Monday, March 25, 2013

The Bells! The Bells!

Quasimodo's not here to ring them in, but we are....Notre Dame's new bells. We are lucky enough to see them before they are installed in the towers.

They exhibit them for a few weeks in the nave of the cathedral. Each bell is decorated uniquely and named for a different saint. Because of perspective, it's hard to tell in the photo above, but the bells we see first are much smaller than the ones closest to the altar.


Jean-Marie, whose note is "la #3" weighs in at 782kg or 1724lbs.
Maurice, "sol #3", at 1011kg or 2229lbs.
Benoit-Joseph, "fa #3", 1309kg or 2886lbs. 
Etienne, "fa 3", 1494kg or 3294lbs. 
Marcel, "re #3", 1925kg or 4244lbs. 
Denis, "do #3", 2502kg or 5516lbs.
Anne-Genevieve, "ti" (called "si" in French), 3477kg or 7665lbs.
Gabriel, "la #2", 4152kg or 9156lbs.
Marie, "sol #2", 6023kg or 13,278lbs -- nearly seven tons. 
I assume # actually means "sharp" and not "number", but I don't know what 2 and 3 mean. Some of my more musical friends could answer that, so here's the information in its original state to interpret.

The beautiful new bells are replacing these old clangers that have been in the tower since the Revolution, when Quasimodo's bells were melted down.

In theory, the new bells are meant to have a purer, higher-quality sound, in keeping with the prestige of the cathedral in which they are placed, and to be able to chime out actual tunes. The reality, however, is disappointing. On the first day they are to ring -- the weekend before Easter -- we stand outside on our balcony at the appointed hour of 17h (which is 5pm to you and me), and we hear.....nothing.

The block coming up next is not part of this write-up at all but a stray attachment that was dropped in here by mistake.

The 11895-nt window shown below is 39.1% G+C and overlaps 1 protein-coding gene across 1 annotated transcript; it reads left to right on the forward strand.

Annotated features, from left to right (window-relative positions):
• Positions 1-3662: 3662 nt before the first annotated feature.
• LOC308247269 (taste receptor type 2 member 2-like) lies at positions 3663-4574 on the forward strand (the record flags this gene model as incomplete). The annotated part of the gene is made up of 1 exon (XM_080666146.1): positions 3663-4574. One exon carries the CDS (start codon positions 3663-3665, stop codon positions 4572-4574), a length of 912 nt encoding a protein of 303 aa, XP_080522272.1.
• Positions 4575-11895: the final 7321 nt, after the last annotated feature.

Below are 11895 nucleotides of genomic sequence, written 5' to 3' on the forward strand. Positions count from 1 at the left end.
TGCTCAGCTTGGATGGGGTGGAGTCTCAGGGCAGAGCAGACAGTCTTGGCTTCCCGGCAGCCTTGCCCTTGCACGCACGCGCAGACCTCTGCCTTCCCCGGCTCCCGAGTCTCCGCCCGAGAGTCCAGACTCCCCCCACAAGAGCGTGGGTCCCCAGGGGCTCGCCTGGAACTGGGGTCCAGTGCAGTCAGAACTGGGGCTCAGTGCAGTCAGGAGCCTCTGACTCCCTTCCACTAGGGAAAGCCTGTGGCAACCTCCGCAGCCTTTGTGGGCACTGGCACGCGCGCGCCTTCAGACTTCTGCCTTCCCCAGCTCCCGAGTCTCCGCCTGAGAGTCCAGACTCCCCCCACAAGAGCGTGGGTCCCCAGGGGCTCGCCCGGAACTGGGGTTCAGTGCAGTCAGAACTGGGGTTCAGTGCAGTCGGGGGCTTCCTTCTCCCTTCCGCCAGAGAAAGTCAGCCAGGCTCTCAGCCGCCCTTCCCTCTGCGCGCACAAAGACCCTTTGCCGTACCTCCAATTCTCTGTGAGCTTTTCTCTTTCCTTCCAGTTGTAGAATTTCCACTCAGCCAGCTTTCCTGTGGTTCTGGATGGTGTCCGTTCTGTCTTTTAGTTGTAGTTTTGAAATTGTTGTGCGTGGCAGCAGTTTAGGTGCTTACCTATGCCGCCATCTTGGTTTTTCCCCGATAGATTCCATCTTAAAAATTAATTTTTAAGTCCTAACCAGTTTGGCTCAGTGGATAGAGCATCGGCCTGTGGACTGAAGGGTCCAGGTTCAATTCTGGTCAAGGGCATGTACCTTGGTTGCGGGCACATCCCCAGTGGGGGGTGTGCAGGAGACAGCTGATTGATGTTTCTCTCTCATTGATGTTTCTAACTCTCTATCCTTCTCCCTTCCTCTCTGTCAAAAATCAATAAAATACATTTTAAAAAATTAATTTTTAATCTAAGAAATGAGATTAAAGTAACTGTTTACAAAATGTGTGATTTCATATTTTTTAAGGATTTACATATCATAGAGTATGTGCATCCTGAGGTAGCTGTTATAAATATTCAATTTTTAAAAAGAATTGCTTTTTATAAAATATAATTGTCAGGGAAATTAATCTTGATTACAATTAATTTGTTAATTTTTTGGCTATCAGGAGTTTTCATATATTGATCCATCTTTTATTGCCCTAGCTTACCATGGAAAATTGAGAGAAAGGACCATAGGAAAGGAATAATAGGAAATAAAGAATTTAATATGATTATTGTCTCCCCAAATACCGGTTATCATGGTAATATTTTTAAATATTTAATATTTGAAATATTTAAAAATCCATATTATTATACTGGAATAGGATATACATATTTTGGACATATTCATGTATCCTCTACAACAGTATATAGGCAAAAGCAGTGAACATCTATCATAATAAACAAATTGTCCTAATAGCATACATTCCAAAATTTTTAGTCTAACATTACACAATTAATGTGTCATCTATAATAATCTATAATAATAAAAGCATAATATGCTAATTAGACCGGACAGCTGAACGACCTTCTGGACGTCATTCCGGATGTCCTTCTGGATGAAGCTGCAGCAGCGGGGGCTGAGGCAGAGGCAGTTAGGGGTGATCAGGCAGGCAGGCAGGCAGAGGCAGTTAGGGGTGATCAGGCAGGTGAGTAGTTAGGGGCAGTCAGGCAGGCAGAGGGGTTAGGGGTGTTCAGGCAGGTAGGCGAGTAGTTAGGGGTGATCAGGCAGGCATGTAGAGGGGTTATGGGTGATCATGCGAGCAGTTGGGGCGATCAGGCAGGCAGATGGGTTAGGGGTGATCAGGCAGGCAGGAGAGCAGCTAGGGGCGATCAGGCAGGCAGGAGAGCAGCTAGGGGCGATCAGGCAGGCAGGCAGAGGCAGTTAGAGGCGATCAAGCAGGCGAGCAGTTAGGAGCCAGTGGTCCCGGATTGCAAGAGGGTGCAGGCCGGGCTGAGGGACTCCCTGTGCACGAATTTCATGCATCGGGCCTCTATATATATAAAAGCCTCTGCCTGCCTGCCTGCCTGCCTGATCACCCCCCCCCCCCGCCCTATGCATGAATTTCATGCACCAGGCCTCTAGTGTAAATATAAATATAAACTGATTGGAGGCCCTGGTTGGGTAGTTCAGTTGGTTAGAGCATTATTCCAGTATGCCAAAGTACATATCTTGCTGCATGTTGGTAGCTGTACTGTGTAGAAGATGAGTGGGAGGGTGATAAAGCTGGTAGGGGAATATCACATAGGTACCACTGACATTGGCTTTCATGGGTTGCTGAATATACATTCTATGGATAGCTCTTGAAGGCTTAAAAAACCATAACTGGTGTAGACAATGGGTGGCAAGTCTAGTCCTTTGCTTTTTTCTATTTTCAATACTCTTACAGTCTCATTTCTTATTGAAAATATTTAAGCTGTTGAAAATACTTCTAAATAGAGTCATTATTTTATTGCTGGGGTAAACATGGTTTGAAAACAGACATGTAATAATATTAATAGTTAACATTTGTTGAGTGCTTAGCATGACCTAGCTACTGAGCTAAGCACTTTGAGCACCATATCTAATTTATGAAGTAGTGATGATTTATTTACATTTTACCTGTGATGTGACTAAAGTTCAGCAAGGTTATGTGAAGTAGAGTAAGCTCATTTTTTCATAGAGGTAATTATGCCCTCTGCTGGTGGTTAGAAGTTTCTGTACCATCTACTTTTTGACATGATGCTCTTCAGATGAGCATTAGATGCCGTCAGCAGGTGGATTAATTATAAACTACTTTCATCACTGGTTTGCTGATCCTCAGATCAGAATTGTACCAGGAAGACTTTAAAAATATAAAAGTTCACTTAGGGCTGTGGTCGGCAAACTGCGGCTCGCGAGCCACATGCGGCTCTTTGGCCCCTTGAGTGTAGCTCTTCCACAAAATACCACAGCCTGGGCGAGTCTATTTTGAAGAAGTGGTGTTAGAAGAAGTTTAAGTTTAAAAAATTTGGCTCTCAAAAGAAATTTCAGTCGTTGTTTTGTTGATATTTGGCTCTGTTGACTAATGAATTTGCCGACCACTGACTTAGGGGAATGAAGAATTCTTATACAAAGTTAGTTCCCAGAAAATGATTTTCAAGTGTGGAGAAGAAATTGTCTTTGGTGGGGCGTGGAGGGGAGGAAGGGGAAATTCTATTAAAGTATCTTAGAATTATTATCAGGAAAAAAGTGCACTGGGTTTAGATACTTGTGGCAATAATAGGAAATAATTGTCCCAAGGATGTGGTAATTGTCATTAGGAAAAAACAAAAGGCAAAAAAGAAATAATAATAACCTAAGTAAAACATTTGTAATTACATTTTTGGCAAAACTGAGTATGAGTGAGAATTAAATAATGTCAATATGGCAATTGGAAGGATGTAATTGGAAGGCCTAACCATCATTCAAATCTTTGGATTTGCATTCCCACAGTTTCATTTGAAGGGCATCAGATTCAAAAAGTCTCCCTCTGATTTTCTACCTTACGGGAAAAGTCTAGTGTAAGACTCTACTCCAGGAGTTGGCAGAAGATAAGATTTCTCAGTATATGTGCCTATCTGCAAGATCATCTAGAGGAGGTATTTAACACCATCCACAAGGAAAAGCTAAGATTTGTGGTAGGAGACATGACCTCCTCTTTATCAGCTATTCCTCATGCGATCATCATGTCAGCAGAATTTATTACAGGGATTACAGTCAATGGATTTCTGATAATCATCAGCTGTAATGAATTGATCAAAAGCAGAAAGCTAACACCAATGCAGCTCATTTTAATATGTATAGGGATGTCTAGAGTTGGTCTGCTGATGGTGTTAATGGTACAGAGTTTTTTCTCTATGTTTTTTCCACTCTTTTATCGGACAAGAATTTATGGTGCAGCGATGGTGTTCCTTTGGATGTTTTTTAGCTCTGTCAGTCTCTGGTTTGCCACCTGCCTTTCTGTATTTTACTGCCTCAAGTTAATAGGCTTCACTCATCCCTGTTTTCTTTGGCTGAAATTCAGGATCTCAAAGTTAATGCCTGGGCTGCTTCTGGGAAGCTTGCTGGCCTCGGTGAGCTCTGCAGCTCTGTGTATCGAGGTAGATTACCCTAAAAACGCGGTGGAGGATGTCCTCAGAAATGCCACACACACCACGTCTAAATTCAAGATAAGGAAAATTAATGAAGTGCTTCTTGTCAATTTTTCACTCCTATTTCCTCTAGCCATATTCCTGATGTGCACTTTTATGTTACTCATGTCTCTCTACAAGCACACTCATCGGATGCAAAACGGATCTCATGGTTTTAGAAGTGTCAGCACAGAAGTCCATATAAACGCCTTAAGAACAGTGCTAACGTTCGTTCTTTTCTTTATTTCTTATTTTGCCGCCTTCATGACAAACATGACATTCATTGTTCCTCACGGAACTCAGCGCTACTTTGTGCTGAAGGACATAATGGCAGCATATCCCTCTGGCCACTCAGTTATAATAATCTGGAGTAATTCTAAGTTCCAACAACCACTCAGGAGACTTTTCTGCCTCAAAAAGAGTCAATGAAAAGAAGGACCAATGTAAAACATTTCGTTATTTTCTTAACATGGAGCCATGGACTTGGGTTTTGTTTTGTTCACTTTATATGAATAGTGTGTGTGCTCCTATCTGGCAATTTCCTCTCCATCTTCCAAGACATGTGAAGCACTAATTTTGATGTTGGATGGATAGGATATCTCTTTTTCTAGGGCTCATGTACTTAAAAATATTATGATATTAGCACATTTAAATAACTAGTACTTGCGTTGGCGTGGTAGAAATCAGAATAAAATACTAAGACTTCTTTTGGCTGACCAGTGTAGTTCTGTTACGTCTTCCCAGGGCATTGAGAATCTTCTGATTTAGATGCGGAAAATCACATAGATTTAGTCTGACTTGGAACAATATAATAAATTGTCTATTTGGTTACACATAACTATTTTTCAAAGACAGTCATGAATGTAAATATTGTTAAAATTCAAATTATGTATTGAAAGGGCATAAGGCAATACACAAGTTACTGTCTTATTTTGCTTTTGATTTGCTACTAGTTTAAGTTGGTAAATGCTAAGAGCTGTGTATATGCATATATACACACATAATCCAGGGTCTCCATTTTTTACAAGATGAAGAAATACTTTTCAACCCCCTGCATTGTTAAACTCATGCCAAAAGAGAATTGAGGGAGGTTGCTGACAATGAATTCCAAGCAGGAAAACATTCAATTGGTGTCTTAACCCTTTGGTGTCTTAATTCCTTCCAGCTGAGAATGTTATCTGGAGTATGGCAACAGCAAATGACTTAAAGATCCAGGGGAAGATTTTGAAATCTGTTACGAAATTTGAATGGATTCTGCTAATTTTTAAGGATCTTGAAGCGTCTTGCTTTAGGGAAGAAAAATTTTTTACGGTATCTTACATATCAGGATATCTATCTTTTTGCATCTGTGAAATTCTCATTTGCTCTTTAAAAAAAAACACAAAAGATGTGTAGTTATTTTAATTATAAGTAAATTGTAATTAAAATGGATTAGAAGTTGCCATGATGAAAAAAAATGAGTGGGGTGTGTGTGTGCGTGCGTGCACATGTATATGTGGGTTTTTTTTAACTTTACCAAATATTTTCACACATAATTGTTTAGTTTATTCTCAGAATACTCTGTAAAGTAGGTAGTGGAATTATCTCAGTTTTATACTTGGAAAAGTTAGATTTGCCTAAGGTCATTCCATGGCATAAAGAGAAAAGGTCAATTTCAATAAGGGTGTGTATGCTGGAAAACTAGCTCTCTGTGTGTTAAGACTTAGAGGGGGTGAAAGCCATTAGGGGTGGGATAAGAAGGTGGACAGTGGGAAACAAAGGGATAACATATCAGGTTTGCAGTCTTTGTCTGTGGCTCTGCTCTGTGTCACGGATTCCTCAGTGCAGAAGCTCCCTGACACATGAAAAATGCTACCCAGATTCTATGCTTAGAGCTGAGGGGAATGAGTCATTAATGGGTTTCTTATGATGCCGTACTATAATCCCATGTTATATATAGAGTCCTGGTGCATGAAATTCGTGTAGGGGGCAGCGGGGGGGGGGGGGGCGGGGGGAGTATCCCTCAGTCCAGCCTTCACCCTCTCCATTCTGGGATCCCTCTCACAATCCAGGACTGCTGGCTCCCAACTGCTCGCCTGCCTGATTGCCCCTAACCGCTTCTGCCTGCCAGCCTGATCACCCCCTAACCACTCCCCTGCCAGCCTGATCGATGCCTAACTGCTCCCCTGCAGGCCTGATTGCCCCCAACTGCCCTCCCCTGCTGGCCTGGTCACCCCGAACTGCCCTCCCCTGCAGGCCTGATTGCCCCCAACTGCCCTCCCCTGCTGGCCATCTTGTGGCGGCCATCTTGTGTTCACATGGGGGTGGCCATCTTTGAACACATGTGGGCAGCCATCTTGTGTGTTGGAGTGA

The old bells could be heard loud and clear throughout the neighborhood, so we assume either we have the time wrong, or they are having some sort of ceremony first and will ring them later. We find out from one friend that they do, indeed ring at 5pm, and she is out front with the throngs to hear them. Faintly. Another friend is in the garden of Notre Dame at 5pm and can barely make them out. And now all of Paris is spouting a scientific theory I came up with years ago -- and for which I have been soundly mocked: Sound is uni-directional.

I guess we'll barely notice at all when the bells go quiet for the three days before Easter to mourn Jesus' crucifiction. (As the story goes, these are the three days during which the bells "fly" to Rome to be re-baptised and then, on their "flight" home, magically drop chocolate eggs for the French children to find. No bunnies here!) Then, I guess we'll barely notice at all when they start ringing again on Easter to joyously announce Jesus' resurrection. Maybe I'm wrong, and Notre Dame has just been holding back so that the Easter ringing can be a real doozy. I certainly hope so. If not, I personally am going to spend this Easter mourning the loss of the chiming bells and wishing for the resurrection of those old tons of metal from the scrap heap.



Kristin said...

Great pictures! I see little Anna!
And, what a colossal disappointment not to hear those bells from your apartment.

Goody said...

I would think the numbers mean which octave the pitch is referring to. For example middle c is c4 so la#3 would make me think it is the a# in the third octave of the piano keyboard, a whole step below middle c.